By Ben Mook
As prosecutors and class-action attorneys grapple with the extent to which “robo-signed” affidavits were filed in foreclosure cases across the country, the nation’s judiciary will have to decide whether to handle them merely as instances of shoddy paperwork — or as frauds perpetrated on the court.
Courts, state financial regulators and attorneys general in every state and the District of Columbia are looking into whether employees at banks and foreclosure processing firms signed court documents that had unverified or false information in an attempt to speed up the process. But, it is uncertain what the impact and response from the country’s judiciary will be.
“If you’re in the process of litigating a case right now, it certainly could be a big deal,” Greg Hurly, an analyst with the National Center for State Courts, in Williamsburg, Va., said. “But, it’s hard to say what the course of action will be. It’s not something the courts saw coming down the pike.”
All of the nation’s state attorneys general and 40 states’ banking regulators banded together last week to open an investigation into how widespread the robo-signing issue is. The banks being looked at have said the information in the affidavits is accurate and that it is a procedural mistake as opposed to fraud.
“I think it is somewhere between a glitch and fraud,” said Kendall Coffey, a former U.S. Attorney for the Southern District of Florida who is now in private practice in Miami. “It is more than a paperwork glitch, but the standard for what a court would consider to be fraud is high. Without a factual discrepancy, many courts probably wouldn’t see it as a fraud on the court.”
But Ohio Attorney General Richard Cordray is convinced at least one lender has acted fraudulently. He filed a lawsuit against GMAC Mortgage this month seeking $25,000 for each inaccurate file, claiming the bank was committing fraud under the state’s Consumer Sales Practices Act.
“In this country, the courts have derived very specific rules for dealing with the process of removing someone from their home,” Cordray said. “Frankly, these financial institutions don’t seem to think they have to play by the same rules. I think it’s fraud, and it’s indefensible.”
Bank of America said this month it was halting foreclosures and foreclosure sales nationwide. And last week, JPMorganChase and GMAC, which had already halted foreclosures in 23 states, agreed to expand their review of documents to all 50 states. But the banks are still only halting foreclosures in the original 23 states, including Wisconsin. Wells Fargo & Co. and PNC have said they would not halt foreclosures but would review documents.
Bank of America, JPMorganChase and GMAC are the three institutions being targeted initially by the attorneys general investigation.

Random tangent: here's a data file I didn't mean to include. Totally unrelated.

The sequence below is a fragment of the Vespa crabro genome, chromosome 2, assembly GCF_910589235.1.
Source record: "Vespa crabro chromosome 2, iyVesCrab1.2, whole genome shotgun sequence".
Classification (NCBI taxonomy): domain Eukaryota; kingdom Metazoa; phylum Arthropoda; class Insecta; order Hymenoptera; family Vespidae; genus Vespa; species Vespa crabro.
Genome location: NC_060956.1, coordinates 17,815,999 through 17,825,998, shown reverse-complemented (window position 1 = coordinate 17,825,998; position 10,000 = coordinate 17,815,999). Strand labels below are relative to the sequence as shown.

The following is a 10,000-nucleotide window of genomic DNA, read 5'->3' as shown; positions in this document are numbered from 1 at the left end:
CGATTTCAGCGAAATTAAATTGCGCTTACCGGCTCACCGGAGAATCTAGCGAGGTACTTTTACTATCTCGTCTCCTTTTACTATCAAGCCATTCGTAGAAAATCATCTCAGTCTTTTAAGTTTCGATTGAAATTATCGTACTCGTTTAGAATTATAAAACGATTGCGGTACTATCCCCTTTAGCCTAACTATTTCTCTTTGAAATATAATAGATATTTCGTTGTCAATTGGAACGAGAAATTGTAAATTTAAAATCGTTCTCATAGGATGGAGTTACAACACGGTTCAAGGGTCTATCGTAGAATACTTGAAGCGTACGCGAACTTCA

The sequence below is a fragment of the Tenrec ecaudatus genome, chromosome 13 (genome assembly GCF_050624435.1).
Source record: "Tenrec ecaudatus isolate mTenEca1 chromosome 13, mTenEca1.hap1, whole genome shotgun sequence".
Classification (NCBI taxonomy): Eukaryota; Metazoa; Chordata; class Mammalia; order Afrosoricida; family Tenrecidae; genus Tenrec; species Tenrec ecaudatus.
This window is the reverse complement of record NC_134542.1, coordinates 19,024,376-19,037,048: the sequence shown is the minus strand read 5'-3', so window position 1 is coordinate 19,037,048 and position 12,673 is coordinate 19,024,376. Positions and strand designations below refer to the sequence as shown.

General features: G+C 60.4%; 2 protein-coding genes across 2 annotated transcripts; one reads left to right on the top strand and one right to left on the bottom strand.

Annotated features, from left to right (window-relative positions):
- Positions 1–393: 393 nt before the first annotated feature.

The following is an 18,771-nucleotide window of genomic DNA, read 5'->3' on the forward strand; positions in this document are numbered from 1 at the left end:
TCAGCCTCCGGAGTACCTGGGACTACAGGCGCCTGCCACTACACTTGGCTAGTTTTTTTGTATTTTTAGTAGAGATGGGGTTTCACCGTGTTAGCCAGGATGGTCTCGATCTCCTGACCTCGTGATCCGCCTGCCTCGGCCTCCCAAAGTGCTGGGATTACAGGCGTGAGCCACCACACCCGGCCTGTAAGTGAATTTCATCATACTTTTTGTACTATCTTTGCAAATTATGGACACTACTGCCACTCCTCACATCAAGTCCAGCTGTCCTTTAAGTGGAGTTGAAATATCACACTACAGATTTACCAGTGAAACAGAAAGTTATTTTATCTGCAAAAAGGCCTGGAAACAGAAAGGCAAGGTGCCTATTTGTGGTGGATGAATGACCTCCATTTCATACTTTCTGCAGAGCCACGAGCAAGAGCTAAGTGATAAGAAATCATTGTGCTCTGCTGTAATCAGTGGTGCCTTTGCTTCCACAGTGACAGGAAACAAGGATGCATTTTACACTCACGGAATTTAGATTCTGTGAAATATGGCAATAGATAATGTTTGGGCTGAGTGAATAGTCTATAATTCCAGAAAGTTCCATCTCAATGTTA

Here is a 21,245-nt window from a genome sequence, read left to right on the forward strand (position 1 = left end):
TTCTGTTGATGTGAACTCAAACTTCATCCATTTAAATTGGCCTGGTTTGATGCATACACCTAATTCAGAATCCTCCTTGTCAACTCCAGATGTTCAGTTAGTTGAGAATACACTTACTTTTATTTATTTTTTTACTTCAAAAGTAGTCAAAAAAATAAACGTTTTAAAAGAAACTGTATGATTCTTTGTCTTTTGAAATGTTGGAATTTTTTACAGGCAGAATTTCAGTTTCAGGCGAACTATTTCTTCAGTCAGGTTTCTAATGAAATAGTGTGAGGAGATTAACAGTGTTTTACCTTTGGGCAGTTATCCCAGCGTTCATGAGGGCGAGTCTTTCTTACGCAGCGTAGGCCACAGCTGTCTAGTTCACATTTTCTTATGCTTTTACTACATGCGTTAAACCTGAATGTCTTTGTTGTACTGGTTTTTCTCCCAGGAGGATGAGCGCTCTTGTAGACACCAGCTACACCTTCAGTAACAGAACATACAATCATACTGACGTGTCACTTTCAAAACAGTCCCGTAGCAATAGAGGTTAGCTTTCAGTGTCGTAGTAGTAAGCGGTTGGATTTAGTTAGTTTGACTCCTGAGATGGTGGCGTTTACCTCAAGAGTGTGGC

In Maryland, the state judiciary’s Standing Committee on Rules of Practice and Procedure is set to adopt a proposed rule letting judges reject an affidavit if he or she has reason to suspect it was not personally signed by the attorney. Judges will also be able to ask the attorney to explain why the foreclosure proceeding should not be dismissed. The rule, which could be adopted Tuesday by the Court of Appeals, would also call for disciplinary action for an attorney who willfully lets someone else sign their name to an affidavit.
“The judges are alarmed at this development, which is an assault on the integrity of the judicial process,” retired Judge Alan M. Wilner, who chairs the committee, wrote in an introduction to the proposal.
Whether courts find evidence of fraud, many agree that the instances of robo-signing have dealt a blow to the integrity of the judiciary system. Patrick B. Bauer, a professor at the University of Iowa College of Law, said the wide-scale filing of false affidavits is sure to have major repercussions.
“If people don’t tell the truth, especially in these court filings, it can really undermine the integrity of the whole system,” Bauer said. “It is a question of accuracy, or correctness, in a matter as consequential as someone possibly losing their home.”
In states like Ohio, Pennsylvania and Florida, where courts hear foreclosure cases, the person signs an affidavit swearing under oath that all of the contents had been reviewed and are accurate. With the robo-signing scandal, the accusations are that the affidavits were signed with little attention, if any, paid to the contents, or were signed by others.
“Effectively the affidavit, in judicial review states, is the equivalent of eyewitness testimony and, with robo-signing; it’s tantamount to having an imposter witness,” Coffey said. “It is very much an integrity issue and integrity is indispensable to the process.”